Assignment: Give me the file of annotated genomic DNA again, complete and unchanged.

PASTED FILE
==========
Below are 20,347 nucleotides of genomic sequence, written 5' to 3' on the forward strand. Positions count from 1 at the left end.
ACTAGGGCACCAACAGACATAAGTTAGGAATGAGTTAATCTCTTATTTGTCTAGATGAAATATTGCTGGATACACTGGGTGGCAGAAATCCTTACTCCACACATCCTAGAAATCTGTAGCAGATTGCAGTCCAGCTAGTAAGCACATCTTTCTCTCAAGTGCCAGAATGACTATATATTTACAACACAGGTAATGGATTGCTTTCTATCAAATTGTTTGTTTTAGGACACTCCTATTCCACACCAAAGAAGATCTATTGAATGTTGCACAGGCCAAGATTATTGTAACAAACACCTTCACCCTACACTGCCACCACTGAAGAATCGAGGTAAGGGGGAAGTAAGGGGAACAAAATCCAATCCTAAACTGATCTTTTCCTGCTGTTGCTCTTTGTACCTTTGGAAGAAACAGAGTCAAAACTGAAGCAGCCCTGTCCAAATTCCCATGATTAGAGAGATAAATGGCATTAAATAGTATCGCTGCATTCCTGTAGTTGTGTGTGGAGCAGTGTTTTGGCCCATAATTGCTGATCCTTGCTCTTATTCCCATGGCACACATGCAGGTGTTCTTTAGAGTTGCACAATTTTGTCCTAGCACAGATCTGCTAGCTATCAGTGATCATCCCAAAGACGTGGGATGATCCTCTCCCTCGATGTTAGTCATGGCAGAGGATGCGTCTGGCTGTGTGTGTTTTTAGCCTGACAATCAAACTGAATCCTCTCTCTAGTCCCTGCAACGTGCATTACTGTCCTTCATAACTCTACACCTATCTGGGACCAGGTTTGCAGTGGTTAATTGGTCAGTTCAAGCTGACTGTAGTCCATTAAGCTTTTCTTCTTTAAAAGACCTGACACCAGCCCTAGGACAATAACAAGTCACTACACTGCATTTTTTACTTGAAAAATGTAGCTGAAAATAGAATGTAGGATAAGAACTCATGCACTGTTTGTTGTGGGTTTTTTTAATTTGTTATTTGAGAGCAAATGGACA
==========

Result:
Below are 20,347 nucleotides of genomic sequence, written 5' to 3' on the forward strand. Positions count from 1 at the left end.
ACTAGGGCACCAACAGACATAAGTTAGGAATGAGTTAATCTCTTATTTGTCTAGATGAAATATTGCTGGATACACTGGGTGGCAGAAATCCTTACTCCACACATCCTAGAAATCTGTAGCAGATTGCAGTCCAGCTAGTAAGCACATCTTTCTCTCAAGTGCCAGAATGACTATATATTTACAACACAGGTAATGGATTGCTTTCTATCAAATTGTTTGTTTTAGGACACTCCTATTCCACACCAAAGAAGATCTATTGAATGTTGCACAGGCCAAGATTATTGTAACAAACACCTTCACCCTACACTGCCACCACTGAAGAATCGAGGTAAGGGGGAAGTAAGGGGAACAAAATCCAATCCTAAACTGATCTTTTCCTGCTGTTGCTCTTTGTACCTTTGGAAGAAACAGAGTCAAAACTGAAGCAGCCCTGTCCAAATTCCCATGATTAGAGAGATAAATGGCATTAAATAGTATCGCTGCATTCCTGTAGTTGTGTGTGGAGCAGTGTTTTGGCCCATAATTGCTGATCCTTGCTCTTATTCCCATGGCACACATGCAGGTGTTCTTTAGAGTTGCACAATTTTGTCCTAGCACAGATCTGCTAGCTATCAGTGATCATCCCAAAGACGTGGGATGATCCTCTCCCTCGATGTTAGTCATGGCAGAGGATGCGTCTGGCTGTGTGTGTTTTTAGCCTGACAATCAAACTGAATCCTCTCTCTAGTCCCTGCAACGTGCATTACTGTCCTTCATAACTCTACACCTATCTGGGACCAGGTTTGCAGTGGTTAATTGGTCAGTTCAAGCTGACTGTAGTCCATTAAGCTTTTCTTCTTTAAAAGACCTGACACCAGCCCTAGGACAATAACAAGTCACTACACTGCATTTTTTACTTGAAAAATGTAGCTGAAAATAGAATGTAGGATAAGAACTCATGCACTGTTTGTTGTGGGTTTTTTTAATTTGTTATTTGAGAGCAAATGGACA